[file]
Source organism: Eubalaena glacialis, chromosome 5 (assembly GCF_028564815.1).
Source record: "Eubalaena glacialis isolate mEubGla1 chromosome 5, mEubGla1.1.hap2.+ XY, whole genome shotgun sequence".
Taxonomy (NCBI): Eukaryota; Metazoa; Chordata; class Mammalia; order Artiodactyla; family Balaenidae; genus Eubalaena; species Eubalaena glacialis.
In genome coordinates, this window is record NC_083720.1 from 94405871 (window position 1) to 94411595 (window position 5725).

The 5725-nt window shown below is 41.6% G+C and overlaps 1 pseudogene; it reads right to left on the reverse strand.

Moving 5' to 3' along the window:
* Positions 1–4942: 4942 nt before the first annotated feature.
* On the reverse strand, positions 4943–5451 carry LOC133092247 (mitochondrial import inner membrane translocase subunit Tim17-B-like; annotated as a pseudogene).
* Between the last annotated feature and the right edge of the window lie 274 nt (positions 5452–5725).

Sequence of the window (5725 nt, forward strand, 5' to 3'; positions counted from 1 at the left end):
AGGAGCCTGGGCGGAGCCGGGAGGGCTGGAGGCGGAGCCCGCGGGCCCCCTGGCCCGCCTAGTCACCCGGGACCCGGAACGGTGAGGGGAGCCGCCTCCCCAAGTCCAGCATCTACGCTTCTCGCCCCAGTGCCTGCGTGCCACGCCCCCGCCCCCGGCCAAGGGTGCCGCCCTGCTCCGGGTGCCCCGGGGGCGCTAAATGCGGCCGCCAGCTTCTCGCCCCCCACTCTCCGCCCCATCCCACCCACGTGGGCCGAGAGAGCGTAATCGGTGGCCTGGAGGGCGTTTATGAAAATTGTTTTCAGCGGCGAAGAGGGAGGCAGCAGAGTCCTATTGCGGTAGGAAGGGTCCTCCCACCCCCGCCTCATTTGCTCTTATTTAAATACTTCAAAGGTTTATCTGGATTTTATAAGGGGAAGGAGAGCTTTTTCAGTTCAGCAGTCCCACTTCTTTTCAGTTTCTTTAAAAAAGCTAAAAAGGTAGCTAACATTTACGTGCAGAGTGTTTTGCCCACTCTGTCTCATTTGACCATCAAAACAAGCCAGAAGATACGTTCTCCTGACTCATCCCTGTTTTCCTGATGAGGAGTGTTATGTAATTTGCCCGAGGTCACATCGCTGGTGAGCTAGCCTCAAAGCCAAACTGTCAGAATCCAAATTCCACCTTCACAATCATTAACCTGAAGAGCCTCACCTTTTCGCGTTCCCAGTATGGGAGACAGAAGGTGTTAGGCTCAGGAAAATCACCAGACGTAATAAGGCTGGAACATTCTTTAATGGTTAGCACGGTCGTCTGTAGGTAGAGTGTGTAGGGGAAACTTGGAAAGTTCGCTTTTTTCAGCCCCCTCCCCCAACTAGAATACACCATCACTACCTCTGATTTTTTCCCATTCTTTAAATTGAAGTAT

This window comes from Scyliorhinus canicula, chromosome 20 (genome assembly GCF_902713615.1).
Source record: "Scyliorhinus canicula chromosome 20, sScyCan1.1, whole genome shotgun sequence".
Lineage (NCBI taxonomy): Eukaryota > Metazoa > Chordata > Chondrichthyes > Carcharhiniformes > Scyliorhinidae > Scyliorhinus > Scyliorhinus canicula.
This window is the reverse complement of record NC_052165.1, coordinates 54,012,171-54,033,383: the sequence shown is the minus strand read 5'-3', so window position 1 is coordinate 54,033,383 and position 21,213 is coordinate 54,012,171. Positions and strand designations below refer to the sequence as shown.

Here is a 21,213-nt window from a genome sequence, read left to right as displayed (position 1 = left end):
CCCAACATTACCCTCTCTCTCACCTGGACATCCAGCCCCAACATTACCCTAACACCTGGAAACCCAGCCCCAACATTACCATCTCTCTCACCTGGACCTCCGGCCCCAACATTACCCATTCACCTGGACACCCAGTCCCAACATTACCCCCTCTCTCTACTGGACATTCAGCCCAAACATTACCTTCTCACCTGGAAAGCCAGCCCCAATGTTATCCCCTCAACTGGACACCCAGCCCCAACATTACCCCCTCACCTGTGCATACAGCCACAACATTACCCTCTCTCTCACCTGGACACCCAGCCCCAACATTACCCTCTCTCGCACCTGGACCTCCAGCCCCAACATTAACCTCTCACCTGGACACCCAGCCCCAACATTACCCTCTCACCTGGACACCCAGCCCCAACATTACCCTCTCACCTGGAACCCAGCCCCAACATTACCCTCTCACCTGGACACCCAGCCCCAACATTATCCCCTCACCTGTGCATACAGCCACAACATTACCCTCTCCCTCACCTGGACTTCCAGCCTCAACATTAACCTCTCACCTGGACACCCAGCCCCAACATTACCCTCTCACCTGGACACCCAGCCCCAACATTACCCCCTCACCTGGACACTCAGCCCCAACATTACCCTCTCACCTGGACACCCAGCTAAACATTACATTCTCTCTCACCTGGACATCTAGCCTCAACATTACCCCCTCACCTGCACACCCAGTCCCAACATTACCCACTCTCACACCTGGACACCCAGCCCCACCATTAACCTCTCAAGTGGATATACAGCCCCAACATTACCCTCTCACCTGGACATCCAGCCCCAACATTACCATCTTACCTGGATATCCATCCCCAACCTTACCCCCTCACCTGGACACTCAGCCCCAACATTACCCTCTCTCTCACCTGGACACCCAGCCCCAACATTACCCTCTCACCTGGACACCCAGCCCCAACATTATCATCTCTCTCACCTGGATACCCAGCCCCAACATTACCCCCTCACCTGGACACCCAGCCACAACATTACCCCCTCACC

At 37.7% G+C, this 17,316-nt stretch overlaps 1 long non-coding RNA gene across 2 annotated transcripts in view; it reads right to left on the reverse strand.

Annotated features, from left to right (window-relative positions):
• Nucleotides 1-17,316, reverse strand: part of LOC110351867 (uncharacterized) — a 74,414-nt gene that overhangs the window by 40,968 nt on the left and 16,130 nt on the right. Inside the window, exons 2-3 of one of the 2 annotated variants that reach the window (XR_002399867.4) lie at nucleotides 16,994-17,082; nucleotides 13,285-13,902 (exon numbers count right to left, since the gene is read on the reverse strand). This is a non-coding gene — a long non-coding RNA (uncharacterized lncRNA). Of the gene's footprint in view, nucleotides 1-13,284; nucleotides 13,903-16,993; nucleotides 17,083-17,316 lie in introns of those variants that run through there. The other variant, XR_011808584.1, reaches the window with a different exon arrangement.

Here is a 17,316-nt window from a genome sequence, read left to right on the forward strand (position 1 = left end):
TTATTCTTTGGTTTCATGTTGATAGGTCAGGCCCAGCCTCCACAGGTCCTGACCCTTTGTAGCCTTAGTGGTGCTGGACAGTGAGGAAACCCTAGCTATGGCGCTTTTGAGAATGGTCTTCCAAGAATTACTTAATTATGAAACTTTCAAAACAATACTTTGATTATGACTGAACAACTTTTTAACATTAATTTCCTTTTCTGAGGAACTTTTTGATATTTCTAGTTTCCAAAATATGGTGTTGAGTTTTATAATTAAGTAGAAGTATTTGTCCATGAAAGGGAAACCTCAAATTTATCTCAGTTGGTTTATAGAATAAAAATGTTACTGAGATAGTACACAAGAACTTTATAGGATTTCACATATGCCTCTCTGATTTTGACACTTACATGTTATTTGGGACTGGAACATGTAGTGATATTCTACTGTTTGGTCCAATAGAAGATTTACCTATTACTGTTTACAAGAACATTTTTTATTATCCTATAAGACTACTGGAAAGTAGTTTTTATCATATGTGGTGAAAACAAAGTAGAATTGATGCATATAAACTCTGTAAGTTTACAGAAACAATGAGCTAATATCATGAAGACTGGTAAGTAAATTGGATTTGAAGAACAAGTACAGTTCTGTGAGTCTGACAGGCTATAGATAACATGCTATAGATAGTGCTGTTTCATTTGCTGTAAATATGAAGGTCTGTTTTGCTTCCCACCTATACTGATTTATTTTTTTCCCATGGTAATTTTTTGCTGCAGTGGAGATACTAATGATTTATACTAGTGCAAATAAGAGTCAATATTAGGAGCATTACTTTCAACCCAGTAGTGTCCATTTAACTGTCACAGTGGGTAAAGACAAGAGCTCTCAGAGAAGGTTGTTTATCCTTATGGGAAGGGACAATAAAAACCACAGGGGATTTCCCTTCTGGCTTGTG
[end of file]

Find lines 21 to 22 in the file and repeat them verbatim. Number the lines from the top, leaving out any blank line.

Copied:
Here is a 17,316-nt window from a genome sequence, read left to right on the forward strand (position 1 = left end):
TTATTCTTTGGTTTCATGTTGATAGGTCAGGCCCAGCCTCCACAGGTCCTGACCCTTTGTAGCCTTAGTGGTGCTGGACAGTGAGGAAACCCTAGCTATGGCGCTTTTGAGAATGGTCTTCCAAGAATTACTTAATTATGAAACTTTCAAAACAATACTTTGATTATGACTGAACAACTTTTTAACATTAATTTCCTTTTCTGAGGAACTTTTTGATATTTCTAGTTTCCAAAATATGGTGTTGAGTTTTATAATTAAGTAGAAGTATTTGTCCATGAAAGGGAAACCTCAAATTTATCTCAGTTGGTTTATAGAATAAAAATGTTACTGAGATAGTACACAAGAACTTTATAGGATTTCACATATGCCTCTCTGATTTTGACACTTACATGTTATTTGGGACTGGAACATGTAGTGATATTCTACTGTTTGGTCCAATAGAAGATTTACCTATTACTGTTTACAAGAACATTTTTTATTATCCTATAAGACTACTGGAAAGTAGTTTTTATCATATGTGGTGAAAACAAAGTAGAATTGATGCATATAAACTCTGTAAGTTTACAGAAACAATGAGCTAATATCATGAAGACTGGTAAGTAAATTGGATTTGAAGAACAAGTACAGTTCTGTGAGTCTGACAGGCTATAGATAACATGCTATAGATAGTGCTGTTTCATTTGCTGTAAATATGAAGGTCTGTTTTGCTTCCCACCTATACTGATTTATTTTTTTCCCATGGTAATTTTTTGCTGCAGTGGAGATACTAATGATTTATACTAGTGCAAATAAGAGTCAATATTAGGAGCATTACTTTCAACCCAGTAGTGTCCATTTAACTGTCACAGTGGGTAAAGACAAGAGCTCTCAGAGAAGGTTGTTTATCCTTATGGGAAGGGACAATAAAAACCACAGGGGATTTCCCTTCTGGCTTGTG